Public School Energy Services
Leverage EnergyLink's Public School Funding Program to lower operating costs and free up more funds to bolster STEM programs and better serve your students
Energy cost stats for public schools
On average, public schools spend $0.67/sqft. for electricity and $0.19/sqft. for natural gas. See the chart below to learn which systems use the most energy in public schools. Understanding this is critical to stabilizing and lowering operating costs.
Water heating & other
Best energy solutions for public schools
Solar pv panels
A direct benefit public schools can expect when installing solar pv panels is lower electric demand costs. By generating onsite power from the sun, your school won’t have to pull as much power (or any at all if the application makes you net zero) from the local electric grid. They can be implemented in rooftop, ground mount, or carport styles, depending on your school’s needs.
High efficiency HVAC systems
Most public schools were built decades ago, and as such have outdated HVAC systems with old SEER ratings. With cooling accounting for such a high amount of school operating costs, upgrading to ENERGY STAR certified HVAC systems can make it so your school requires less power to heat and cool spaces throughout the year. In turn, this will lower your electric demand charges.
Battery energy storage
It is critical that public schools have power at all times, but it’s especially important that power is available for cases of emergency. Battery energy storage systems allow you to store solar power generated throughout the day for use when the sun is not shining or in cases of emergency. Using stored power at peak load times can also reduce your school’s peak demand charges.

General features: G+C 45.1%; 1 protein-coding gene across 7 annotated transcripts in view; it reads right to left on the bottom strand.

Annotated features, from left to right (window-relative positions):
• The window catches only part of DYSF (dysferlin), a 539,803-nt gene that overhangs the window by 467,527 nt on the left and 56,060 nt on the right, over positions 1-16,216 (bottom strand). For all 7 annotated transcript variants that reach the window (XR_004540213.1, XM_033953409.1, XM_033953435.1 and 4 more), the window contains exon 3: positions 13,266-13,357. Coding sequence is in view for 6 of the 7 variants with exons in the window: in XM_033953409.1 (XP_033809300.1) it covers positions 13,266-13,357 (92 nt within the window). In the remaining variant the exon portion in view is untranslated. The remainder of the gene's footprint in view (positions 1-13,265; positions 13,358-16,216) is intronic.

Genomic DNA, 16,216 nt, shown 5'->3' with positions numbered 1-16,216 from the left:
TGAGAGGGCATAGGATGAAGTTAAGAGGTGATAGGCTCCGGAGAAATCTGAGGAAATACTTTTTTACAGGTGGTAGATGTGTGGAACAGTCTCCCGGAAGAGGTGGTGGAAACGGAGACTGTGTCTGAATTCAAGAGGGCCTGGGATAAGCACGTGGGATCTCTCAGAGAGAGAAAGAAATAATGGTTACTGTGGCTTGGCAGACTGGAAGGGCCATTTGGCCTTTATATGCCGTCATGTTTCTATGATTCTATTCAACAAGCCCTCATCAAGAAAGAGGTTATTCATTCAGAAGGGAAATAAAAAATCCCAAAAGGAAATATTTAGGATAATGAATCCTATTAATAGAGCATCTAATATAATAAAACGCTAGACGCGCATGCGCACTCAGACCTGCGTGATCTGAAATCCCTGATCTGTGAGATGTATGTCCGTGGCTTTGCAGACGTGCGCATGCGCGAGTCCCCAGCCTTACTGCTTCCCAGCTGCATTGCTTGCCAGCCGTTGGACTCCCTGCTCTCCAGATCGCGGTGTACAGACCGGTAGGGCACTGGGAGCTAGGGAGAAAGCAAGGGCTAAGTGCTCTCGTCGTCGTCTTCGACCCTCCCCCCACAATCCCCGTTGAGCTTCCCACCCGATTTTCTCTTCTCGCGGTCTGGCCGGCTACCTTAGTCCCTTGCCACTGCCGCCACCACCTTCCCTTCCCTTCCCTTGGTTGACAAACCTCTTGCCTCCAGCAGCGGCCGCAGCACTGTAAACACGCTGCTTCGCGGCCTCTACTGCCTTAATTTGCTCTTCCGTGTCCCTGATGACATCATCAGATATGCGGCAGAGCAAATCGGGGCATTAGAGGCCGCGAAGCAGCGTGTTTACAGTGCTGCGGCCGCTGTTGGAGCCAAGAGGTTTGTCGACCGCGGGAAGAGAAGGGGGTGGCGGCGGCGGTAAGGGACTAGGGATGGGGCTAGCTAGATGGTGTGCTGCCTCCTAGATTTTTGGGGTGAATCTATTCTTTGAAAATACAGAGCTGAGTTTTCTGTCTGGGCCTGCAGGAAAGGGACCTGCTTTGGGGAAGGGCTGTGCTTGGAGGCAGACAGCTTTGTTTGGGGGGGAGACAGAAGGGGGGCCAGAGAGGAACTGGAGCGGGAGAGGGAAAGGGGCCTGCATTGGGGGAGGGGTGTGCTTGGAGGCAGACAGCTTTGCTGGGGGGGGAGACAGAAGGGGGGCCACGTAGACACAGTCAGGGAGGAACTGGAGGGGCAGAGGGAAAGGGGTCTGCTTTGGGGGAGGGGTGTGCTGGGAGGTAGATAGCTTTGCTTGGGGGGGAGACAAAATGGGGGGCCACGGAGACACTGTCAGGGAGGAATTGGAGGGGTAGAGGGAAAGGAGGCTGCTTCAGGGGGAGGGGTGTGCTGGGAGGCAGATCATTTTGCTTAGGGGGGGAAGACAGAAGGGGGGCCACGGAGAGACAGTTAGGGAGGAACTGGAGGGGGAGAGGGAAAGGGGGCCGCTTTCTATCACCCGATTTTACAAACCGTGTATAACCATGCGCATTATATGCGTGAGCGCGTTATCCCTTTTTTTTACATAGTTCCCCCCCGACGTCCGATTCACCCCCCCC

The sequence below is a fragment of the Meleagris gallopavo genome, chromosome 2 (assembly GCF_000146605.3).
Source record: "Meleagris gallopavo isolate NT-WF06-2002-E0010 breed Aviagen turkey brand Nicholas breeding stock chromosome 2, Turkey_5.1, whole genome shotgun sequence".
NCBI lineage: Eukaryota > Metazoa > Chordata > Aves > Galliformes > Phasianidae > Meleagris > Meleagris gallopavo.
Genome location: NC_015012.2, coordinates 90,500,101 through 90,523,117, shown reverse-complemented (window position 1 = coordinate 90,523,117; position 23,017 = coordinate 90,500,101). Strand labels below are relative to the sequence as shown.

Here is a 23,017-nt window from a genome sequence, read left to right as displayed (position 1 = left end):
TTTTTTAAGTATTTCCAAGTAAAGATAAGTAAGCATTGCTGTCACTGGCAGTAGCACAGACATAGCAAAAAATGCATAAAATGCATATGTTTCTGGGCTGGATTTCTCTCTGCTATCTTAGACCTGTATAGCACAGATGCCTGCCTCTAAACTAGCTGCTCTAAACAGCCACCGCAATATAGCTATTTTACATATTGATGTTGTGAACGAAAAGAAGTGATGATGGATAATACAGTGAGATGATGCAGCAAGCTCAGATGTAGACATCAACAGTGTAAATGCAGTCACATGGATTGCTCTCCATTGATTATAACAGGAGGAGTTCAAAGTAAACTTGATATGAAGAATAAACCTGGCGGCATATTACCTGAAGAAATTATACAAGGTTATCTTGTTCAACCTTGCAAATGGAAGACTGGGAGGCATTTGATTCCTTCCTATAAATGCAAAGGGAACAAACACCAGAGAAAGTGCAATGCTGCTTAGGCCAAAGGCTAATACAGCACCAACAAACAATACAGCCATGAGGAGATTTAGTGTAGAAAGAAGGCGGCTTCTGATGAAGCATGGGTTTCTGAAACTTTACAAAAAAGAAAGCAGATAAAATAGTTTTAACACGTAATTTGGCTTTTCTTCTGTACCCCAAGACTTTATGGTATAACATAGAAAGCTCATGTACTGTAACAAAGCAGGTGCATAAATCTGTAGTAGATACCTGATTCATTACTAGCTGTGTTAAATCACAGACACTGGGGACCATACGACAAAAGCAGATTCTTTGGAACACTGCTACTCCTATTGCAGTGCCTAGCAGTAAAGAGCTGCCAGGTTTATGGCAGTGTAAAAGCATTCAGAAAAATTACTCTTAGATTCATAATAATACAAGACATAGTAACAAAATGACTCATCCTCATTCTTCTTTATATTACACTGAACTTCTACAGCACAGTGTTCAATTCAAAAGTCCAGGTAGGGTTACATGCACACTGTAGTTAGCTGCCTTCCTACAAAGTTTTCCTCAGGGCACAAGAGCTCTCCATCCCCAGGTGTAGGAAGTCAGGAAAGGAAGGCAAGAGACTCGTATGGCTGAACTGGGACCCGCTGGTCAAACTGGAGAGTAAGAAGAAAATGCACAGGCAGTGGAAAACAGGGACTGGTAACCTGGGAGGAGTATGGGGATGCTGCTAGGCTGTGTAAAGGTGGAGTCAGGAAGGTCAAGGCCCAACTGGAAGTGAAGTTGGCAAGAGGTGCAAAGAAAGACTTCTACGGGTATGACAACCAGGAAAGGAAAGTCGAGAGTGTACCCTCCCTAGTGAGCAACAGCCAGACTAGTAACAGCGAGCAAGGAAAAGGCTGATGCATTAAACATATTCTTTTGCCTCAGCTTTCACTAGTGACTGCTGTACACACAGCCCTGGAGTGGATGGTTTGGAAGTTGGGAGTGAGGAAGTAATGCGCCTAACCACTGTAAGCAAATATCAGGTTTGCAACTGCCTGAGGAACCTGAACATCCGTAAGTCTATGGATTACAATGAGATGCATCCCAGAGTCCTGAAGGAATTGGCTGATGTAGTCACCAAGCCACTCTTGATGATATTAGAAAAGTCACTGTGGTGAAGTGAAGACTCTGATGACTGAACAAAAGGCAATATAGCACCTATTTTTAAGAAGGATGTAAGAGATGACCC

Geothermal heat pumps
Schools use their heating and cooling systems daily, even when students are not there. Constantly running HVAC units can drive up electric demand charges, which is the most expensive component of electric bills. Using geothermal heat pumps to pull heat stored in the ground into your school in the winter and cold air from the ground stored in the summer will dramatically reduce your utility bills because your HVAC units will have less conditioning to do.
Many schools throughout the U.S. use natural gas heating instead of electric. This means schools are heavily reliant on natural gas. An alternative option for schools would be to switch to all electric heating but use their current infrastructure to convert natural gas into electricity using combined heat and power (CHP) units. Because the cost of natural gas is often significantly lower than the cost of electricity from a retail utility provider, this can be a huge way for schools to save money.
Demand management systems
After installing solar panels and upgrading HVAC units to generate onsite power and use less power to heat and cool your school, the next step is to more intelligently use the solar power you generate. Demand management controls use pre-programmed algorithms based on your facility’s utility history to distribute solar power when it’s needed most and fire on and off HVAC units at the right times (while still maintaining optimal indoor temperatures).